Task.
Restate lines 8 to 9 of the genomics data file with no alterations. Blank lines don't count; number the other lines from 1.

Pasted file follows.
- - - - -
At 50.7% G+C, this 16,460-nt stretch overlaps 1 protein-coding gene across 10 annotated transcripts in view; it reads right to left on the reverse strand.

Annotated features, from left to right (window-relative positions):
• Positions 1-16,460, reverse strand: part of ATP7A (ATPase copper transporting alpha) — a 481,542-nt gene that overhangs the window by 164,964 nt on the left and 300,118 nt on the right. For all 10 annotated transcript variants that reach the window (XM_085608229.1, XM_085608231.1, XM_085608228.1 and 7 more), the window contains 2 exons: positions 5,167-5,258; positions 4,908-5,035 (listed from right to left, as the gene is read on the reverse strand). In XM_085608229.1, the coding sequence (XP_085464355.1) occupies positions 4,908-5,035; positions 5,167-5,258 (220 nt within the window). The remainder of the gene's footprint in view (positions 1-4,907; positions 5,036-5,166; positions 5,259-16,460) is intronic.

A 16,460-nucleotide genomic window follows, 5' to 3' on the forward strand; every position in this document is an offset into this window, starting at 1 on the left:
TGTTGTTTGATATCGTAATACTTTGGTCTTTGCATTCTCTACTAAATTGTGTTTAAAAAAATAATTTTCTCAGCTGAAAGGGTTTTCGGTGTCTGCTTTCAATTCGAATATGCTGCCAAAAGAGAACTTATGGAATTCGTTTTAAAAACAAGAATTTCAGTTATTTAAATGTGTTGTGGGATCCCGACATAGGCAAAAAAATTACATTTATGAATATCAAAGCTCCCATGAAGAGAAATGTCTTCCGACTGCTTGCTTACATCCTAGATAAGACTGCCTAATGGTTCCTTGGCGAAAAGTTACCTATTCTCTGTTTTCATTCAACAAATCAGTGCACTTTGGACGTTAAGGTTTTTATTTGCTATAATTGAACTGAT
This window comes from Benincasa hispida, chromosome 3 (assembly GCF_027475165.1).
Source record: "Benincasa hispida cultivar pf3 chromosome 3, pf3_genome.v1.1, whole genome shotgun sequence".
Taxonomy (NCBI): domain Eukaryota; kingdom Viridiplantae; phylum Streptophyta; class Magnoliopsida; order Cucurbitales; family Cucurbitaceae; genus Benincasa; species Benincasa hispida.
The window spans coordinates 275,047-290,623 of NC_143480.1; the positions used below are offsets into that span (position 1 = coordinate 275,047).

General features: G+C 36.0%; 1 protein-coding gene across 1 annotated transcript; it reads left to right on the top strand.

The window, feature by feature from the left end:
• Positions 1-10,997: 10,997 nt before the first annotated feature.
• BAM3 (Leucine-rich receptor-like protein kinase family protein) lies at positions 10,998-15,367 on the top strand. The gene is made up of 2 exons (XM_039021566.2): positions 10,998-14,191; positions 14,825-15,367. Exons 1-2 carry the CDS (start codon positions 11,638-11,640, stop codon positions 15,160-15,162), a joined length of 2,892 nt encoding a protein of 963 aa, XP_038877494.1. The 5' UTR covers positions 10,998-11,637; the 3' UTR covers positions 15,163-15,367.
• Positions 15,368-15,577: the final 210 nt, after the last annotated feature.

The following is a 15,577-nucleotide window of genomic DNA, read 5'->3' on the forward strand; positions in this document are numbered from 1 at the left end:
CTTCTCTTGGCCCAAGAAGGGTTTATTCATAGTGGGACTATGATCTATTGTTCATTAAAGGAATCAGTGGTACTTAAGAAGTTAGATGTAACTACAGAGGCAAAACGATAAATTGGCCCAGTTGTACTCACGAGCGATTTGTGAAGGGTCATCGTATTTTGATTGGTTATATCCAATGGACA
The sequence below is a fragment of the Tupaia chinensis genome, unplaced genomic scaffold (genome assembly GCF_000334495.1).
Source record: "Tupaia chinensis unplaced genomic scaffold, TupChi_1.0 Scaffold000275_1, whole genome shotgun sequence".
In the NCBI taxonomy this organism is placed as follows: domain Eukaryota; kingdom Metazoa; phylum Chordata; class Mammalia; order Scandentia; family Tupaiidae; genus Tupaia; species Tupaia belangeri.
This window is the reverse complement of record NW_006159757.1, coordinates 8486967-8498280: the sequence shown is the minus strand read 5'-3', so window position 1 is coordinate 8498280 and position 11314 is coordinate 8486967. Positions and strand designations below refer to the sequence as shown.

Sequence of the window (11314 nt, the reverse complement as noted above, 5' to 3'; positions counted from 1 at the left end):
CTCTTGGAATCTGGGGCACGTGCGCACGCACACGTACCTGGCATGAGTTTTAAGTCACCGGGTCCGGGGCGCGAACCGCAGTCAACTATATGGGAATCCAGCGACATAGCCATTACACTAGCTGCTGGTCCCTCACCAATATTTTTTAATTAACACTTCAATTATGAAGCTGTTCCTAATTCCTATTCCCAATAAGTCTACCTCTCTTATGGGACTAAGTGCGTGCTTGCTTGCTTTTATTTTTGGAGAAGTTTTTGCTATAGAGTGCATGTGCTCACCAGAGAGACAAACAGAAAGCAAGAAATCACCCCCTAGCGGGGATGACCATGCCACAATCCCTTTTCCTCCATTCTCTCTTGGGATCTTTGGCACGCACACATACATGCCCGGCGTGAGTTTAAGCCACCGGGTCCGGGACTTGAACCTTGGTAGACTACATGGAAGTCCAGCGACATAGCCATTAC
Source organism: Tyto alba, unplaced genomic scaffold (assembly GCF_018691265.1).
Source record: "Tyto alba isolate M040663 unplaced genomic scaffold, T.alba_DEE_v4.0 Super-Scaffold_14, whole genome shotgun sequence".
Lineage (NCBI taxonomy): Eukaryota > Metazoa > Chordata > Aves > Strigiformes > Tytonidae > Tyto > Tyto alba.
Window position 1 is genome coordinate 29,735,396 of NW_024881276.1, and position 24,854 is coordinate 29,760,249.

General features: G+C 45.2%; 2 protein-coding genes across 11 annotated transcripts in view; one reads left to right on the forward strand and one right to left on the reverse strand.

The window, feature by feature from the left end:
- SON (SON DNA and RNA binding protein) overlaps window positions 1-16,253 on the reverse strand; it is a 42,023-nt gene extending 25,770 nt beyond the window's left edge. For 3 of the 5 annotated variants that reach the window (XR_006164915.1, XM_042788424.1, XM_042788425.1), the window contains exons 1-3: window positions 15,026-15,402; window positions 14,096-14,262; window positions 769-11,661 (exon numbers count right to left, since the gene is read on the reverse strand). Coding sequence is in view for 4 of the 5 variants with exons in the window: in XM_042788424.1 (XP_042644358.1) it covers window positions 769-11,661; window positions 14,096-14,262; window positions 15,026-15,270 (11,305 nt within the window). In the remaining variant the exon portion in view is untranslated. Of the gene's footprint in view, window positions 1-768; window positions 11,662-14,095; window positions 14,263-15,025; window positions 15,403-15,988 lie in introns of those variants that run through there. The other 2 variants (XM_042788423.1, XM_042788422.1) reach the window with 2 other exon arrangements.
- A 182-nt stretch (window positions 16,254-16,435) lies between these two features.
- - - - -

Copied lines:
Taxonomy (NCBI): domain Eukaryota; kingdom Viridiplantae; phylum Streptophyta; class Magnoliopsida; order Cucurbitales; family Cucurbitaceae; genus Benincasa; species Benincasa hispida.
The window spans coordinates 275,047-290,623 of NC_143480.1; the positions used below are offsets into that span (position 1 = coordinate 275,047).